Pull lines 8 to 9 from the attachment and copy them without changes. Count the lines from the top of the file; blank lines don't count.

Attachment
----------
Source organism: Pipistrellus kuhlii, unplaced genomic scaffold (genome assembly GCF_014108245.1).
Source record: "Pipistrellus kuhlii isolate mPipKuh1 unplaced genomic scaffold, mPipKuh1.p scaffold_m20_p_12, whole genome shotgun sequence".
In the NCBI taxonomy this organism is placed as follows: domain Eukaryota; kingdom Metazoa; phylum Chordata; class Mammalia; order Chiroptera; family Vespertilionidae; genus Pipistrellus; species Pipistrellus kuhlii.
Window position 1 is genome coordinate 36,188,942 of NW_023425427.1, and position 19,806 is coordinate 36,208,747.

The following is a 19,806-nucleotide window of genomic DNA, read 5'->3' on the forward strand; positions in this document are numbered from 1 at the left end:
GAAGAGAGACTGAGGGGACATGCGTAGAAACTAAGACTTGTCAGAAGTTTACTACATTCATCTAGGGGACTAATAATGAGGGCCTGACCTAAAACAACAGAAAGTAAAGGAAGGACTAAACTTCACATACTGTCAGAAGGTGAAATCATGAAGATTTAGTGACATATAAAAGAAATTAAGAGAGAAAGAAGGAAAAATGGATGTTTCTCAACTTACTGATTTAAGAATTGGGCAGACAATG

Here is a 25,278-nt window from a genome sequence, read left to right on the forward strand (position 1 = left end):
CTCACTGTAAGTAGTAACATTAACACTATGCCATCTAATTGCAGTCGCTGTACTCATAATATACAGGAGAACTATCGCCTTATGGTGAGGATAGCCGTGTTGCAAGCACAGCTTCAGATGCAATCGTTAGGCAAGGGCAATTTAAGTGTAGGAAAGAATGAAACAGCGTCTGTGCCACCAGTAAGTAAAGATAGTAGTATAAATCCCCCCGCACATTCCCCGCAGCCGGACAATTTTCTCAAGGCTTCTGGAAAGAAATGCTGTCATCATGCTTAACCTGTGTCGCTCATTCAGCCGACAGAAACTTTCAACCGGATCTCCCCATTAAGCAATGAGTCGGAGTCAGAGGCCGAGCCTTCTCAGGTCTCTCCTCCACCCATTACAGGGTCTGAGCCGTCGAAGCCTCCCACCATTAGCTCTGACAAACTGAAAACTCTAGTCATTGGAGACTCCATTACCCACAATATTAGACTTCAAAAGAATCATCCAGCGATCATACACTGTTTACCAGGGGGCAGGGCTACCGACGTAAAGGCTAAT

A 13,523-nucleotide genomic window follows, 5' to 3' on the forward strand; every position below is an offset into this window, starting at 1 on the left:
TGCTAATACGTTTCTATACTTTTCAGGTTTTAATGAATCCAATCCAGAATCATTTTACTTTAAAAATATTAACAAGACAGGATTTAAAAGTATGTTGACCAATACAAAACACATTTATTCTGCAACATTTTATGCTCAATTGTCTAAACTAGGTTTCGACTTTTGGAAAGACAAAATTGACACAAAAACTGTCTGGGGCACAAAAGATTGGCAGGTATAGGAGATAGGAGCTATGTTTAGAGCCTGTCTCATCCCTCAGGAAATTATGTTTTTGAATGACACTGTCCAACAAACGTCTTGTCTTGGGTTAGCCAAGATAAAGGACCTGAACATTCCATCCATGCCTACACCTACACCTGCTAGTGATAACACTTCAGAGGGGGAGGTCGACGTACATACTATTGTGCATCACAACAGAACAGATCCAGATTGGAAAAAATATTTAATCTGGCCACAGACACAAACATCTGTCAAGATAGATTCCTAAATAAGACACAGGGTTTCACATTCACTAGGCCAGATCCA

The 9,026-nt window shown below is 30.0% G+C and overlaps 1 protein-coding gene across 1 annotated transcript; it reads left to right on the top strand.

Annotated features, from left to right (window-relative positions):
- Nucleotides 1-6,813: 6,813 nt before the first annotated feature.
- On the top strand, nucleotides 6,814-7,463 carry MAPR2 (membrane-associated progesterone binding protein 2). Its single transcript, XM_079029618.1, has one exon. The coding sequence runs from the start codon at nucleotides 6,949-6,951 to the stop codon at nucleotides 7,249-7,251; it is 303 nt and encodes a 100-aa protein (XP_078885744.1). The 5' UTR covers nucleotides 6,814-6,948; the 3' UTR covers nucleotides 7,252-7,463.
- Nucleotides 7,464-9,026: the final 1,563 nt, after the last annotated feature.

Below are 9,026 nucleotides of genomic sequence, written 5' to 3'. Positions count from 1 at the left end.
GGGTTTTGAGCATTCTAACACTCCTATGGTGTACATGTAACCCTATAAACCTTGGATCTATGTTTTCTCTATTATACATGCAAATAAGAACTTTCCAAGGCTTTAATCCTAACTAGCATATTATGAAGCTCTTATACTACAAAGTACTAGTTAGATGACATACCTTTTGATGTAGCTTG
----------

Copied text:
CTCACTGTAAGTAGTAACATTAACACTATGCCATCTAATTGCAGTCGCTGTACTCATAATATACAGGAGAACTATCGCCTTATGGTGAGGATAGCCGTGTTGCAAGCACAGCTTCAGATGCAATCGTTAGGCAAGGGCAATTTAAGTGTAGGAAAGAATGAAACAGCGTCTGTGCCACCAGTAAGTAAAGATAGTAGTATAAATCCCCCCGCACATTCCCCGCAGCCGGACAATTTTCTCAAGGCTTCTGGAAAGAAATGCTGTCATCATGCTTAACCTGTGTCGCTCATTCAGCCGACAGAAACTTTCAACCGGATCTCCCCATTAAGCAATGAGTCGGAGTCAGAGGCCGAGCCTTCTCAGGTCTCTCCTCCACCCATTACAGGGTCTGAGCCGTCGAAGCCTCCCACCATTAGCTCTGACAAACTGAAAACTCTAGTCATTGGAGACTCCATTACCCACAATATTAGACTTCAAAAGAATCATCCAGCGATCATACACTGTTTACCAGGGGGCAGGGCTACCGACGTAAAGGCTAAT

A 13,523-nucleotide genomic window follows, 5' to 3' on the forward strand; every position below is an offset into this window, starting at 1 on the left: